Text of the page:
Is 'natural' immunity any better than vaccine immunity to COVID-19?

Tagged: COVID / MathInTheNews

Periodically, anti-vaxxers will say they prefer the ‘natural’ immunity acquired by recovering from a disease, because vaccines are ‘artificial’. Is that likely to be true for COVID-19? In a word: NO.

‘Natural’ immunity isn’t as great as you think it is

Lancet: Measles has R0 ~ 12 - 18 The experience of having a disease is miserable, sometimes maiming or fatal. For going through that, you usually get immunity. Usually. Sometimes you get the reverse, called immune amnesia. Measles, for example, can reset your immune system so you lose immumity for a couple years to everything except the measles you just had. [1] That, combined with the miserably high infectivity of measles ($R_0 \sim 12 - 18$) [2], emphasizes how important it is to get MMR vaccinations for your kids. And yourselves, for that matter.

What’s the efficacy of ‘natural’ immunity to COVID-19?

Generally speaking, that’s the way the trade-offs go: vaccines are almost always the low-risk way to go to get disease immunity, at least compared to getting sick with the disease itself. What do we know about how this will shake out for COVID-19?

Public Health England: 83% efficacy of 'natural' COVID-19 immunity BMJ: 83% efficacy of 'natural' COVID-19 immunity SIREN: 83% efficacy of 'natural' COVID-19 immunity Last week, a press release from Public Health England [3], an agency of the UK government, gave us the answer. This was confirmed by reporting from the British Medical Journal, in a news report by Elisabeth Mahase [4].

They’re looking at the SIREN study [5], which looked at infection rates in healthcare workers in the UK. SIREN compared infection rates in antibody-positive subjects (presumably recovered from COVID-19) to antibody-negative subjects (presumed COVID-19 naïve).

The general conclusion of the SIREN study, the scientific source for all this reporting, is:

Interpretation A prior history of SARS-CoV-2 infection was associated with an 83% lower risk of infection, with median protective effect observed five months following primary infection. This is the minimum likely effect as seroconversions were not included.

So, to summarize:

  • Going through the harrowing, life-threatening, hospital-breaking experience of getting COVID-19 gets you immunity with 83% efficacy.(Probably higher, because of unmeasured seroconversion.)
  • Going through only moderate aches & pains, imposing minimal burden on the healthcare system by getting a vaccination with the Moderna/Lonza or Pfizer/BioNTech vaccine gets you immunity with 95% efficacy.

For the mathematically disinclined, we would like to point out that 95% > 83%.

The moral of this story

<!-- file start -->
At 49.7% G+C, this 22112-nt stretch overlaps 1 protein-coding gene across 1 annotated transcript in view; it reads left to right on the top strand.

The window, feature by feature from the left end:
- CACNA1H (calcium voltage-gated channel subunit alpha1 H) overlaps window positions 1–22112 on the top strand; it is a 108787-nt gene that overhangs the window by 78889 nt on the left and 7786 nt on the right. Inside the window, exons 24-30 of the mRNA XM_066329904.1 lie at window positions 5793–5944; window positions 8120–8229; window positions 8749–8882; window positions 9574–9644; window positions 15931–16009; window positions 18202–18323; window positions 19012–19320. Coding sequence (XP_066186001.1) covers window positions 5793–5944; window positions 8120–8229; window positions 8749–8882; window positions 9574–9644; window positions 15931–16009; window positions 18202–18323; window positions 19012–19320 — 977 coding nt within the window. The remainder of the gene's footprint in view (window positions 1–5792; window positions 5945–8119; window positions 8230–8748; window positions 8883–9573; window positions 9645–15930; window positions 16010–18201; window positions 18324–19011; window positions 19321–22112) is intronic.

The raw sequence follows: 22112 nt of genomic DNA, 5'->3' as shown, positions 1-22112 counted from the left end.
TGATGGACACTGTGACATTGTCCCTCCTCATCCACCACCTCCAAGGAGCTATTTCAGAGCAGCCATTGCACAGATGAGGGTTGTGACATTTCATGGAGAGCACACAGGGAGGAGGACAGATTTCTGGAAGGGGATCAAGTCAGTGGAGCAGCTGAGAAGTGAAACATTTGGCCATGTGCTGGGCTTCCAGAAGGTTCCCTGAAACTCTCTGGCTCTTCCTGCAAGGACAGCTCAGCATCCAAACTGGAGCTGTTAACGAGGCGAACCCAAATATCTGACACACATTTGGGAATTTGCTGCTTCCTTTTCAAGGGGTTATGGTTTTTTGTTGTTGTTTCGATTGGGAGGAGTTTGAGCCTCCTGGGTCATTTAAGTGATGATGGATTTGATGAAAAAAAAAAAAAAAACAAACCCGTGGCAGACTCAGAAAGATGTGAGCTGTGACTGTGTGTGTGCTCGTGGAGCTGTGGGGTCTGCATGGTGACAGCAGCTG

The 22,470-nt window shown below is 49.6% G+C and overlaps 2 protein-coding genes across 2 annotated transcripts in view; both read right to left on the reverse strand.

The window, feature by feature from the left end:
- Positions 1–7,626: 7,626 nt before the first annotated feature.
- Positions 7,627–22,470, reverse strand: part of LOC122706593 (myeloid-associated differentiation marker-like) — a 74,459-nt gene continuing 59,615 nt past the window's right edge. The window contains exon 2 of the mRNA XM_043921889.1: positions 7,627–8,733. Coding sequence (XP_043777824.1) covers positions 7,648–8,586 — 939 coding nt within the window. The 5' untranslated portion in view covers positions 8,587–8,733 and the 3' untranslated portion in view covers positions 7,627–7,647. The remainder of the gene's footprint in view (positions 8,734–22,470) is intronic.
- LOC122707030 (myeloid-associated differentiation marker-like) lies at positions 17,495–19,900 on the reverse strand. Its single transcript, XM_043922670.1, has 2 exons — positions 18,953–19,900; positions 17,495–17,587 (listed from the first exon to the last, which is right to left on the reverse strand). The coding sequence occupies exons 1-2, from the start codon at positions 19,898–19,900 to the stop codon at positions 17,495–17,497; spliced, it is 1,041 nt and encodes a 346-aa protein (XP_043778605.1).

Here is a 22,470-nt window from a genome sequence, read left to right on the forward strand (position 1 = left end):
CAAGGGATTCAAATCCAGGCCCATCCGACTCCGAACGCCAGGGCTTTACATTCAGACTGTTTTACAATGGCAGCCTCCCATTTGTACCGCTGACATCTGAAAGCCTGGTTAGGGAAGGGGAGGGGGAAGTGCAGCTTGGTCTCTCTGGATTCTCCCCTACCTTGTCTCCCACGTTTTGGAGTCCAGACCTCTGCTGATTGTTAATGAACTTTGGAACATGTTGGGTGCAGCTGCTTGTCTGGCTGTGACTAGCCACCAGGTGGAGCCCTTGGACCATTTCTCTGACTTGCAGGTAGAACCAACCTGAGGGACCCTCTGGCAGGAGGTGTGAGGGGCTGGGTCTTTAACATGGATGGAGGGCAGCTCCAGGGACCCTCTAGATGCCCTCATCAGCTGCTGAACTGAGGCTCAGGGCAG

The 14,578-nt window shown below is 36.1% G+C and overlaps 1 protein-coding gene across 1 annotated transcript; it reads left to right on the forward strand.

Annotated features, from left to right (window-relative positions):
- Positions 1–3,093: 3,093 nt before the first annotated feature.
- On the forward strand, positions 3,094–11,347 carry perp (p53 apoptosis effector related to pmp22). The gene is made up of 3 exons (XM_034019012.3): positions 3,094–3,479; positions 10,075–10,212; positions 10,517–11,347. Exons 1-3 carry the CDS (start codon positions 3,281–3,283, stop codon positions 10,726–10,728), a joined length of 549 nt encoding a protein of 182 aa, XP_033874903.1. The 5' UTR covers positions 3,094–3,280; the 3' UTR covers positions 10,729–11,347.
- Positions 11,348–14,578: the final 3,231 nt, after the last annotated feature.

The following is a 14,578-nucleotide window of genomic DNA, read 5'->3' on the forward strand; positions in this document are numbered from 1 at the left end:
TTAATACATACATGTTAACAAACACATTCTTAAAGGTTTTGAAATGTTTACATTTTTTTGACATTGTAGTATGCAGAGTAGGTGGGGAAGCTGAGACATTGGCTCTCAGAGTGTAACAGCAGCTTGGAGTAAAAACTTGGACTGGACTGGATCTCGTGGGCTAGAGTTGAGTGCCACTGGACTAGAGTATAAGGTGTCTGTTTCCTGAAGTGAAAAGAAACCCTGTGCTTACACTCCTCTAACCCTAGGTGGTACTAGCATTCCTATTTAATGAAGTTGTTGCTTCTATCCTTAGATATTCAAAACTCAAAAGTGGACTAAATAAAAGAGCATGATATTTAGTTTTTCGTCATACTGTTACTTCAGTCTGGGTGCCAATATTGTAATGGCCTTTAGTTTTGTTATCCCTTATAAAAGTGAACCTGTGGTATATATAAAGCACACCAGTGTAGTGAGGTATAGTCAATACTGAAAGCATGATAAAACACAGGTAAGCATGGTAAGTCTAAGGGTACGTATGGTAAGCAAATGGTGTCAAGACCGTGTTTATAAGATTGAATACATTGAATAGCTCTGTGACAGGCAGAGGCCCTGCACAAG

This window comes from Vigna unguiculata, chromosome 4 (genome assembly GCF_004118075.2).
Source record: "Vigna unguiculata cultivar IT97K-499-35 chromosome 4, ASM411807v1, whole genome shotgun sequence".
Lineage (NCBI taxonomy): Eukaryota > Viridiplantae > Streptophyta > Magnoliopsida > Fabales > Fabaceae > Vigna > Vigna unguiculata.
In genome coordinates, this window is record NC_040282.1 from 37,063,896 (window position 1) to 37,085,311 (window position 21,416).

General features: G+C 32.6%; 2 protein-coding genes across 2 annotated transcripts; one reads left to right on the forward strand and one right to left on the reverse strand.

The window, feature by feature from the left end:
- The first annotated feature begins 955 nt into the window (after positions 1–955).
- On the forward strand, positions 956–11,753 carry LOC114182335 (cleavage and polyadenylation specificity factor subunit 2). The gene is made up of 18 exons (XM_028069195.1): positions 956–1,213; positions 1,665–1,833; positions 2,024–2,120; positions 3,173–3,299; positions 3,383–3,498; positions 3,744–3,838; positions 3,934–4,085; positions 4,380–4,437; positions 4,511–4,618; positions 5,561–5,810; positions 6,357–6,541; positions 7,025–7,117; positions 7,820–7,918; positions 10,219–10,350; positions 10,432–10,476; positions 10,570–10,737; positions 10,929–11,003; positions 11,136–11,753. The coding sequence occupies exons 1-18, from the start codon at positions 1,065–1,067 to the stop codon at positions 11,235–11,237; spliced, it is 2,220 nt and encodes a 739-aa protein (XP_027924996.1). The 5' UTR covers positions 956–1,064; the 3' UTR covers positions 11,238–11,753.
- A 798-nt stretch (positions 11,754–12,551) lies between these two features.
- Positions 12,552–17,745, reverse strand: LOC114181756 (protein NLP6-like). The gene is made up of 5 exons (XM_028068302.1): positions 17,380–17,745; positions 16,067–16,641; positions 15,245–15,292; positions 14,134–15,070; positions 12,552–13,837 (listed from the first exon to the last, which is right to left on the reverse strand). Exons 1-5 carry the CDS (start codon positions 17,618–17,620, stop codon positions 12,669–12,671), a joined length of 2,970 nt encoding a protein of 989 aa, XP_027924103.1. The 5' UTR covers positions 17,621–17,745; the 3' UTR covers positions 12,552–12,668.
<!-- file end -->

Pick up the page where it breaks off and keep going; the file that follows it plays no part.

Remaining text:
When your turn comes up, get vaccinated!

Added 2021-Jan-19: Masks alone, properly worn, give 70% - 80% efficacy

PNAS: Proper wearing of masks has prevention efficacy ~ 70% - 80% A review of the effect of mask-wearing on COVID-19 just published in the Proceedings of the National Academy of Sciences [6] rather helpfully points out that using face masks can get you efficacies for preventing COVID-19 of around 70%, and as much as 80% if you just follow the instructions and wear them properly:

Overall, evidence from RCTs and observational studies is informative, but not compelling on its own. Both the Australian influenza RCT and the Beijing households observational trial found around 80% efficacy among compliant subjects, and the one SARS household study of sufficient power found 70% efficacy for protecting the wearer.

Wearing a mask properly means over your nose too. In the (regrettably now-immortal) words of NY Gov Andrew Cuomo, if you wear the mask under your nose, “That’s not a mask. That’s a chin strap. Nobody told you to wear a chin strap.” Don’t be a dope about this.

You can get 80% immunity if you wear your mask properly when out of your home, and that’s almost as good as the 83% immunity you get from the agonizing process of having COVID-19 itself.

Neither is as good as 95% immunity from the Pfizer or Moderna vaccine, so get vaccinated.


Notes & References

1: A Hagen, “Measles and Immune Amnesia”, American Society for Microbiology, 2019-May-18.

2: F Guerra, et al., “The basic reproduction number (R0) of measles: a systematic review”, Lancet Infectious Diseases, 2017 Dec;17(12):e420-e428. DOI: 10.1016/S1473-3099(17)30307-9. Epub 2017 Jul 27.

3: Public Health England, “Past COVID-19 infection provides some immunity but people may still carry and transmit virus”, UK government press release, 2021-Jan-14.

4: E Mahase, “Covid-19: Past infection provides 83% protection for five months but may not stop transmission, study finds”, 2021-Jan-14, BMJ 2021;372:n124. DOI: https://doi.org/10.1136/bmj.n124

5: V Hall, et al., “Do antibody positive healthcare workers have lower SARS-CoV-2 infection rates than antibody negative healthcare workers? Large multi-centre prospective cohort study (the SIREN study), England: June to November 2020”, MedRxiv, 2021-Jan-15.

6: J Howard, et al., “An evidence review of face masks against COVID-19”, PNAS 2021-Jan-26, 2021 118 (4) e2014564118; doi: 10.1073/pnas.2014564118 (NB: This was electronically available on 2021-Jan-19, despite the publication date of 2021-Jan-26. Here at Chez Weekend, we generally eschew time travel, if only because it musses our hair.)

Written Sat 2021-Jan-16

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